By: Helen Beilinson
The last decade has seen many new discoveries that have revolutionized science. Arguably, one of the most influential of these advances has been the appreciation of the impact of microorganisms on human health. In particular, the important roles played by the bacteria, viruses, and other bugs (collectively called the microbiota) that live in or on us, continue to be enumerated. Numerous elegant studies have characterized changes that happen in a person’s microbiota throughout the course of a regular year, during the progression of an infection, or even how a space environment can affect the composition of bacteria in our gut. Recently, a group from the University of California, San Diego explored the changes in bacterial composition during a different phase of life—corpse decomposition.
It might sound a bit gruesome, but the decay of once living things is critical for the cycling of nutrients on earth. The completion of this task requires an extensive arsenal of microbial and biochemical activity. Previous studies had shown that decomposition occurs in a somewhat predictable, stepwise fashion. It was also known that bacteria and other microorganisms are critical for this natural process to occur properly. However, the details of this process were not well understood. The authors of this specific study wanted to know if the environment an organism inhabits dictates the microbial decomposers, whether these microbes come from the host or the environment, and how a decomposed organism changes the environment around it.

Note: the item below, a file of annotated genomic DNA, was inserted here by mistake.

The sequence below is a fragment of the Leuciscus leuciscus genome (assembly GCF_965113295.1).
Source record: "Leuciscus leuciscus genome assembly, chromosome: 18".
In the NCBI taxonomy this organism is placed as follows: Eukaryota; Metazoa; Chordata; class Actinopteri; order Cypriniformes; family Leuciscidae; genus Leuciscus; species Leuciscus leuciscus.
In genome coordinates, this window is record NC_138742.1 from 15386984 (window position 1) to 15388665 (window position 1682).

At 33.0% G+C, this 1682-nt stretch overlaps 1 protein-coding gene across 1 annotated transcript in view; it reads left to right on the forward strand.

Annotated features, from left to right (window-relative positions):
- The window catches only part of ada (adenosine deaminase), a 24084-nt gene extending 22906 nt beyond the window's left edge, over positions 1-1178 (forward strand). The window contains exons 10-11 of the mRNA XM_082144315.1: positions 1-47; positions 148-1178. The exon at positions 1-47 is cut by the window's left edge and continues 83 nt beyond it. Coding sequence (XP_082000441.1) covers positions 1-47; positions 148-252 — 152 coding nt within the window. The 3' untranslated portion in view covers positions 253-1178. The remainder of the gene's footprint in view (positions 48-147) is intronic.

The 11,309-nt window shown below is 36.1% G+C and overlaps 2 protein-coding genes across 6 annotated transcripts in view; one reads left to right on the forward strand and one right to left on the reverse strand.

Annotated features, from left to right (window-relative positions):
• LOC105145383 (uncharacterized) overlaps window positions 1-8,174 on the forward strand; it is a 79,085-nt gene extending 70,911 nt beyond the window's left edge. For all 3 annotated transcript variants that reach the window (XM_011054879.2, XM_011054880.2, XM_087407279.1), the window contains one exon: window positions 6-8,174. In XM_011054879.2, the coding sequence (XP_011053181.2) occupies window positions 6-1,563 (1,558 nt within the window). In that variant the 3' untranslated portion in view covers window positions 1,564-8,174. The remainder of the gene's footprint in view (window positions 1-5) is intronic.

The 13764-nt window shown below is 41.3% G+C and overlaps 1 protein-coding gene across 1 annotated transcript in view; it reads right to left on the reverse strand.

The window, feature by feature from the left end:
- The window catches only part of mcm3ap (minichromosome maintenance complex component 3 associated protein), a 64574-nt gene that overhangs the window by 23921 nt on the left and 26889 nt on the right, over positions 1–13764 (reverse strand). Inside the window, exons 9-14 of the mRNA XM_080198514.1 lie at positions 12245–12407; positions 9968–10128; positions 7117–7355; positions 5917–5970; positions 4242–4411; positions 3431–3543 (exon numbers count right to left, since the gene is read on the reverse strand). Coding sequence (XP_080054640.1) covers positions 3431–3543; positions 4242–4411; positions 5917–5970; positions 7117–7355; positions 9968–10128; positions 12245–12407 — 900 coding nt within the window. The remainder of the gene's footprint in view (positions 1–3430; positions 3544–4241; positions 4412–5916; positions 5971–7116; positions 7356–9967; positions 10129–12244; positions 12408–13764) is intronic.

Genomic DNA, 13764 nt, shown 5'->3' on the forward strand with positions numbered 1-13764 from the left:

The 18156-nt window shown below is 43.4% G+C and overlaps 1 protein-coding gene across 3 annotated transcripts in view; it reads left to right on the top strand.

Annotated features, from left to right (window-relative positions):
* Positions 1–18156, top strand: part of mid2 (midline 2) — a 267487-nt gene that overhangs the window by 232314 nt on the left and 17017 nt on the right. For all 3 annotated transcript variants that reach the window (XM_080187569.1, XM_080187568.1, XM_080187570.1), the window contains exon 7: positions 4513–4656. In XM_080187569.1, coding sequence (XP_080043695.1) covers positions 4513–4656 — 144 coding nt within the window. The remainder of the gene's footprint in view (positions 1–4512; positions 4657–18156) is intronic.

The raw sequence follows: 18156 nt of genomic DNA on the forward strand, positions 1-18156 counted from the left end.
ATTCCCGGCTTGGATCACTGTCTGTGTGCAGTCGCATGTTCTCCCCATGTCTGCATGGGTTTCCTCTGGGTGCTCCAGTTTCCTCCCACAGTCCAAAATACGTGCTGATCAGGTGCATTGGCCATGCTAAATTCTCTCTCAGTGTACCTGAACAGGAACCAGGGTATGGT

To answer these questions, the authors determined the composition of the communities of microorganisms in decaying mice and humans in various environments. Using human cadavers might sound a bit grisly, but it’s important. Mice are good models of various human diseases and are great tools to study many aspects of biology and organismal biochemistry. However, human and mice are still two different organisms, and human subjects were required in this study to verify that their findings in mice matched what occurs in humans. The use of human cadavers is important for the implications and potential applications of this study, as it may be the newest tool in forensic science... but I’m getting ahead of myself.
To identify the families that make up the microbial communities in their samples, the authors utilized a precise technique, 16S rRNA sequencing. This technique takes advantage of the fact that there are some genes that are pretty similar in bacteria that are closely related, and grow more different the less related they are. By sequencing all the microbes, the authors are able to group them into their families and compare how similar or different the microbial populations are between different experimental groups.